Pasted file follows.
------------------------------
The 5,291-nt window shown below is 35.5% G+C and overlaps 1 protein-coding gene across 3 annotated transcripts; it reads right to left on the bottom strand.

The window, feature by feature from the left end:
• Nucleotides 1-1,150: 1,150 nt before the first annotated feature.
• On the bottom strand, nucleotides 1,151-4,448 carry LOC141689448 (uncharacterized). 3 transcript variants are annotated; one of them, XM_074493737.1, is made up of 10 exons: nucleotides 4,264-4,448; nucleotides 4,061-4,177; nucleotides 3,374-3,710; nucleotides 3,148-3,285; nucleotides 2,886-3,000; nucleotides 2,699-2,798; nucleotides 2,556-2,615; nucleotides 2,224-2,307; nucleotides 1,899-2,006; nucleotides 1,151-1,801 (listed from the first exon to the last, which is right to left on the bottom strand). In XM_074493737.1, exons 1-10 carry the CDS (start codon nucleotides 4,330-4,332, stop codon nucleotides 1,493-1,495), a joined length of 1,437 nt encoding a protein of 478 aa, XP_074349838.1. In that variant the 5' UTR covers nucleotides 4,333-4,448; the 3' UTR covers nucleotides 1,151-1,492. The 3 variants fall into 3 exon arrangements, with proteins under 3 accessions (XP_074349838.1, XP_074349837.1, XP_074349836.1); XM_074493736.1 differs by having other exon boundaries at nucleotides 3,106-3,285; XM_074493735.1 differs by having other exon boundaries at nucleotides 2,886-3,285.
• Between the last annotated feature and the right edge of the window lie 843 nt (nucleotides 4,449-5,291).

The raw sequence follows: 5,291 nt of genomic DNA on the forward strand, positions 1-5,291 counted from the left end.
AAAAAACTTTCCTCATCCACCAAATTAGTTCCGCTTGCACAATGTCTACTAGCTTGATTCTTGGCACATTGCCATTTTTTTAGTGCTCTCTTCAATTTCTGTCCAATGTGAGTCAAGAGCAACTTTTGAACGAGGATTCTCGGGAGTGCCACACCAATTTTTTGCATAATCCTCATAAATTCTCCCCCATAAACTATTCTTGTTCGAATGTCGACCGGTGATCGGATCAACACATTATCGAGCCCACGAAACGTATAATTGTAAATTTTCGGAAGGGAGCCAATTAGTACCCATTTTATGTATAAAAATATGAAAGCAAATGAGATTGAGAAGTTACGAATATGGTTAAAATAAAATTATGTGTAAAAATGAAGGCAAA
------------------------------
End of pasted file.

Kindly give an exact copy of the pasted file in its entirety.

The 5,291-nt window shown below is 35.5% G+C and overlaps 1 protein-coding gene across 3 annotated transcripts; it reads right to left on the bottom strand.

The window, feature by feature from the left end:
• Nucleotides 1-1,150: 1,150 nt before the first annotated feature.
• On the bottom strand, nucleotides 1,151-4,448 carry LOC141689448 (uncharacterized). 3 transcript variants are annotated; one of them, XM_074493737.1, is made up of 10 exons: nucleotides 4,264-4,448; nucleotides 4,061-4,177; nucleotides 3,374-3,710; nucleotides 3,148-3,285; nucleotides 2,886-3,000; nucleotides 2,699-2,798; nucleotides 2,556-2,615; nucleotides 2,224-2,307; nucleotides 1,899-2,006; nucleotides 1,151-1,801 (listed from the first exon to the last, which is right to left on the bottom strand). In XM_074493737.1, exons 1-10 carry the CDS (start codon nucleotides 4,330-4,332, stop codon nucleotides 1,493-1,495), a joined length of 1,437 nt encoding a protein of 478 aa, XP_074349838.1. In that variant the 5' UTR covers nucleotides 4,333-4,448; the 3' UTR covers nucleotides 1,151-1,492. The 3 variants fall into 3 exon arrangements, with proteins under 3 accessions (XP_074349838.1, XP_074349837.1, XP_074349836.1); XM_074493736.1 differs by having other exon boundaries at nucleotides 3,106-3,285; XM_074493735.1 differs by having other exon boundaries at nucleotides 2,886-3,285.
• Between the last annotated feature and the right edge of the window lie 843 nt (nucleotides 4,449-5,291).

The raw sequence follows: 5,291 nt of genomic DNA on the forward strand, positions 1-5,291 counted from the left end.
AAAAAACTTTCCTCATCCACCAAATTAGTTCCGCTTGCACAATGTCTACTAGCTTGATTCTTGGCACATTGCCATTTTTTTAGTGCTCTCTTCAATTTCTGTCCAATGTGAGTCAAGAGCAACTTTTGAACGAGGATTCTCGGGAGTGCCACACCAATTTTTTGCATAATCCTCATAAATTCTCCCCCATAAACTATTCTTGTTCGAATGTCGACCGGTGATCGGATCAACACATTATCGAGCCCACGAAACGTATAATTGTAAATTTTCGGAAGGGAGCCAATTAGTACCCATTTTATGTATAAAAATATGAAAGCAAATGAGATTGAGAAGTTACGAATATGGTTAAAATAAAATTATGTGTAAAAATGAAGGCAAA